This is easier said than done. Often accidents could have been avoided. The key word here is often, because there are situations where you may be on the receiving end of some bad luck of karma. And that happens, it's racing. Get out of your bucket seat or make shift racing (kitchen) chair - and stretch your legs. Drink some water, grab a snack. Then, decide wether you want to sign up for another. Being in the right mindset is important. Being frustrated or annoyed will not help you. It's understandable, but if you sign up for more races while being frustrated, the chances of getting into trouble or accidents is significantly higher.
All of the pointers above should lead to finishing more races (which in turn should result in more iRating). The practice makes you consistent, the qualifying lap will get you further up the grid, staying out of trouble helps you keep your car in one peace, and finishing more races will result in an increase in iRating (unless you already have a high iRating).
Note that this advice mainly works for sim racers with an iRating of 2k or lower. Once you get higher up, you do genuinely need to have some pace in order to compete.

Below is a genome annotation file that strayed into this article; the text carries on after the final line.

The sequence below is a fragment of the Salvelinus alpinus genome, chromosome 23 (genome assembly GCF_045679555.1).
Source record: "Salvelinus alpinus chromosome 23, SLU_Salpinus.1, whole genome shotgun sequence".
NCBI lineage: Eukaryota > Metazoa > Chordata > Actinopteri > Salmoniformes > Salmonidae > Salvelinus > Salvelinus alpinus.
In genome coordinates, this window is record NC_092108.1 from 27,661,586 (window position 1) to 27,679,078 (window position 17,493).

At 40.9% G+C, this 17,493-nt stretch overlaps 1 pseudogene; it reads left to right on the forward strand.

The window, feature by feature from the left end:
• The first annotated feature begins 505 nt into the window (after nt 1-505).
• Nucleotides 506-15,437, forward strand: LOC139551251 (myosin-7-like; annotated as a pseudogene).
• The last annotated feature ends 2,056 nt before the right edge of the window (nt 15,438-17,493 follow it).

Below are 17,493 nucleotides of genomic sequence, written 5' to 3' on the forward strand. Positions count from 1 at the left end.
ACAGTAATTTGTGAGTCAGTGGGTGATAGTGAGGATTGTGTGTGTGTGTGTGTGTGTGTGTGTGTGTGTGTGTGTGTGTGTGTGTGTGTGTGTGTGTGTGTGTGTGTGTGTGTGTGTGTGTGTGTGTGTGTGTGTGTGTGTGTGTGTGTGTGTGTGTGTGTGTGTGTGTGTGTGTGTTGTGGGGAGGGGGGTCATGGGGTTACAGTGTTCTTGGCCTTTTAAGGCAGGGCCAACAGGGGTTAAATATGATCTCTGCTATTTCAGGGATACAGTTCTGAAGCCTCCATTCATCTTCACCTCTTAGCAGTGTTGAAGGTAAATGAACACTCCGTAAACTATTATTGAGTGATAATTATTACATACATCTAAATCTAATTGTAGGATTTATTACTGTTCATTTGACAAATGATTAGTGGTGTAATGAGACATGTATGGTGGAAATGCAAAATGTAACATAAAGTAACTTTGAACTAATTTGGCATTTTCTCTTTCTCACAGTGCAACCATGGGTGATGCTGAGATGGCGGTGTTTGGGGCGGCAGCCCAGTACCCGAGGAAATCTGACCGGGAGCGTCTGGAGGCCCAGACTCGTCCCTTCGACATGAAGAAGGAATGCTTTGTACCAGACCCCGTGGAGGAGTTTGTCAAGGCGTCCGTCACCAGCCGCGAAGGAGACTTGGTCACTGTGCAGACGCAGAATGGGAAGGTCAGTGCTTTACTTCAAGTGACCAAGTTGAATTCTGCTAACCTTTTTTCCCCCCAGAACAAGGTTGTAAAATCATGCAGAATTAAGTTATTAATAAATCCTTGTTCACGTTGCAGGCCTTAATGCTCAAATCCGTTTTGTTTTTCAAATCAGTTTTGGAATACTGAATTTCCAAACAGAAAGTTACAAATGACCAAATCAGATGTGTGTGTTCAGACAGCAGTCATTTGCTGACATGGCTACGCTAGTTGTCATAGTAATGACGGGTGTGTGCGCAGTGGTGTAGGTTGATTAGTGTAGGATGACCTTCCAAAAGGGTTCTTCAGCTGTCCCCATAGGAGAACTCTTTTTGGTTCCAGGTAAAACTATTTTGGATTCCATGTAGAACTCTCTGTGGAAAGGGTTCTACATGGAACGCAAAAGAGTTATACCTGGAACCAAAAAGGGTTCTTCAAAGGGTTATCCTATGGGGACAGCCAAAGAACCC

Generally speaking, since you start out with 1300~ iRating, this could be considered as the average iRating. It could be said that if you have an iRating of over 2500, you would probably beat the average iRacing member if you were to be matched up to 5 random members. You can also see where you fit by going to Results and Stats -> Driver Stats and then finding your position relative to all members. It is believed that the majority of players sit around the 1300-1400 mark.
Although overall it depends, there's definitely a pattern to be found when it comes to drivers with a higher iRating and the amount of incident points they accrue on average. Between 5-8 points is not uncommon, while having more than 10 incident points is rare among high rated sim racers. This makes sense as getting into tangles or off track generally loses you time (cough not including off tracks on Spa cough). There's a great breakdown on the distribution of iRating you can find on you suck at racing.